Sorry Does Seem To Be The Hardest Word


In the movies, love means never having to say you’re sorry, but in politics or business, a proper apology can make the difference in preserving a compromised relationship with your constituents. 

In times of crisis or negative events, showing remorse can effectively shift public opinion from angry to forgiving. Public trust is remarkable and easily destructible, especially with the negative influence of social media channels like Twitter. Repairing a trusted relationship with stakeholders or customers requires thought, authenticity and respect. Additionally, apologies must be made within a reasonable amount of time; the longer the delay the greater the crack in trust.

And in some situations, an apology may not be enough; in some circumstances, the violation may be so significant that real and visible change is necessary to demonstrate accountability. 

It’s never easy acknowledging a mistake, poor judgment or what some would characterize as just plain stupid behavior. Saying I’m sorry is hard. But the discomfort of an apology may feel better than the embarrassment of seemingly endless public commentary and hostility in relation to the actual wrongdoing.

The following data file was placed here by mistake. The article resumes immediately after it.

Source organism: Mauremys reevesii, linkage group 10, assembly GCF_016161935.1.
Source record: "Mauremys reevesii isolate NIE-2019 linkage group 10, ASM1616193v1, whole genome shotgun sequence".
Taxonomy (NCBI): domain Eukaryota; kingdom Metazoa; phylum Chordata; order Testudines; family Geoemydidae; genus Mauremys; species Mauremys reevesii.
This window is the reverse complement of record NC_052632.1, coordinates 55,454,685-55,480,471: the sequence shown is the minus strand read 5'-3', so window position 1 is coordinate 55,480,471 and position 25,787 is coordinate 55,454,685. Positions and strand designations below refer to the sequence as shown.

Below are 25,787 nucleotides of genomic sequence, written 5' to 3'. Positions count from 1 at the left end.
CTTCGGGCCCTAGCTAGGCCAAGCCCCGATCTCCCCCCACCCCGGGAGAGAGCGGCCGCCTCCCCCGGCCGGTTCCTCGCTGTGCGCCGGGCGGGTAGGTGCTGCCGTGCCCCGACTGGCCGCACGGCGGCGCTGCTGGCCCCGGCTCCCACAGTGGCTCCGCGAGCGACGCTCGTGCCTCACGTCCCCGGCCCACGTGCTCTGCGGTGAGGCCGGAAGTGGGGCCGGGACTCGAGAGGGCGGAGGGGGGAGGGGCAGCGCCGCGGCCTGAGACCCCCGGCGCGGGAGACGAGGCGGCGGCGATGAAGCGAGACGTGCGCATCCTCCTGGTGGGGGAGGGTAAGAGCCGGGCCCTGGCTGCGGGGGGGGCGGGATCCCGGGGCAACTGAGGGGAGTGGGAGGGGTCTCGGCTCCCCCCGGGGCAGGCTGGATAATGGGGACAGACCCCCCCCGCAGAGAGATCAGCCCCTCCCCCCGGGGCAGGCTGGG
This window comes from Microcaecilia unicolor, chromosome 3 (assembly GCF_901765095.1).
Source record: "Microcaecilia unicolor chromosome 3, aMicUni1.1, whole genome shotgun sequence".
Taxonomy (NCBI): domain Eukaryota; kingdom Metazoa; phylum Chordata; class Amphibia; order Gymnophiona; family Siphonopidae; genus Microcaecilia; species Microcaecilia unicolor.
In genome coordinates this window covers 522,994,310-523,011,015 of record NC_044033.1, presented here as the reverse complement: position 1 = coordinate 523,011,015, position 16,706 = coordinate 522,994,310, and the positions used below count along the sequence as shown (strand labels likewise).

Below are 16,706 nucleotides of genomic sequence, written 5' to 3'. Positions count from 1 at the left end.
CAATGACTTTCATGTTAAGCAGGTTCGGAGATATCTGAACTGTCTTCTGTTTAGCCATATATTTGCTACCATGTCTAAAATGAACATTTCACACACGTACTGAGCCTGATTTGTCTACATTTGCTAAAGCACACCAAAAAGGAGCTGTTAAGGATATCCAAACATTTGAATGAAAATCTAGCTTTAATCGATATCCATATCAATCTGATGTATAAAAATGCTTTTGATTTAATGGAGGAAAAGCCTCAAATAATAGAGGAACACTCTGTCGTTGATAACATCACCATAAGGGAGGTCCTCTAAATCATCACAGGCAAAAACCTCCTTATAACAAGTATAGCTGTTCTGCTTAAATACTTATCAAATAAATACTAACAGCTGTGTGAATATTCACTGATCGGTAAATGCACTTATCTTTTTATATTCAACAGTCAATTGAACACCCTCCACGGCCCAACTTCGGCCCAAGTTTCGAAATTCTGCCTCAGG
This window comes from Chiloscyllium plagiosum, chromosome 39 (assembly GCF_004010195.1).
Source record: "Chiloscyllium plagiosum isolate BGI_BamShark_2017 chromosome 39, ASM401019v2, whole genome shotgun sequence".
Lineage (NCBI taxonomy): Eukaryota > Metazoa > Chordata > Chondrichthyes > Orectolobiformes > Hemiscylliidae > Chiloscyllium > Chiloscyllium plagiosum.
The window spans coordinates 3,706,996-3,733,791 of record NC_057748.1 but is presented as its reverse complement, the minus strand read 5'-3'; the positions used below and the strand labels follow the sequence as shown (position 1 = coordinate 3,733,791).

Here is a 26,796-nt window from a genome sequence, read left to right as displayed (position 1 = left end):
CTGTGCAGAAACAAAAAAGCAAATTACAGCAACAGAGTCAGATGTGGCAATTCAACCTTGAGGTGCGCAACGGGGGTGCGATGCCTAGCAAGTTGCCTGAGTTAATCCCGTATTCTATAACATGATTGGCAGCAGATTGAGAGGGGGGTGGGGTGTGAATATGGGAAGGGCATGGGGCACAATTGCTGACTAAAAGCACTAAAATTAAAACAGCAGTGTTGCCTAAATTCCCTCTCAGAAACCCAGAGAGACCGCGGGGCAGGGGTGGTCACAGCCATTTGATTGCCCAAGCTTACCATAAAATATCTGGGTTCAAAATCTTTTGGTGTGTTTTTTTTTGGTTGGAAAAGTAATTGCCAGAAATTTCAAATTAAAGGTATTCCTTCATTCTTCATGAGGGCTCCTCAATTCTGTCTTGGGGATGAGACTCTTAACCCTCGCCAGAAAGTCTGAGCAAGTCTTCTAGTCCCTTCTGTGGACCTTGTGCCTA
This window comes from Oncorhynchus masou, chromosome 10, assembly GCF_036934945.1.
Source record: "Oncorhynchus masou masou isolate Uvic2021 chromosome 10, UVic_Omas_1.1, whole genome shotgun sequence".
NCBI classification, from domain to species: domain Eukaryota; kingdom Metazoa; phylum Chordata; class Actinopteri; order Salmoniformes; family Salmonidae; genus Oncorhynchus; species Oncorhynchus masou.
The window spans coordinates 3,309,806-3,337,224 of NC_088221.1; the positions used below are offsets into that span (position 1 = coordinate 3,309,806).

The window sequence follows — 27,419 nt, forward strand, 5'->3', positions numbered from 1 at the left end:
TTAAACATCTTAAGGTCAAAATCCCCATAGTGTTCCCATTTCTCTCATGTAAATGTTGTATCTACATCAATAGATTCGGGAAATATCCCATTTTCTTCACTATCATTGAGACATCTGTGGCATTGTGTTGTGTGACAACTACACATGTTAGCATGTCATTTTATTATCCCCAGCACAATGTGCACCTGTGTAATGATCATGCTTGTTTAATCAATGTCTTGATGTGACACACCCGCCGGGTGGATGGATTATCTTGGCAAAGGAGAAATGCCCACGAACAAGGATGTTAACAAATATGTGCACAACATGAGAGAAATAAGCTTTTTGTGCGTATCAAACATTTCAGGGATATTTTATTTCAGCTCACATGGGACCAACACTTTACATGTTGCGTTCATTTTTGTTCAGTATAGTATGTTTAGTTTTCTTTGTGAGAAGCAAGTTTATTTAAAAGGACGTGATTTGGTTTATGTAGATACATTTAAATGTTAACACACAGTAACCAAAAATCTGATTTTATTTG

A well-constructed apology incorporates an explanation about what led to the issue, a clear dose of empathy to legitimize the public being offended in the first place. And an apology should include reassurances that lessons were learned and the misdeed won’t happen again.

Recently, the nation has witnessed several elected officials accused of egregious acts and who have failed in their responses. Equivocating, changing your story, dragging out decision-making about what to do while essentially dismissing the impact of the offense pretty much guarantee no recovery. Yet, some leaders still choose this path.

Correcting a mistake and restoring public trust don’t happen overnight. A balance of humility, accountability and humanity, however, can contribute to finding a way forward. 

Elton John was right, sorry seems to be the hardest word.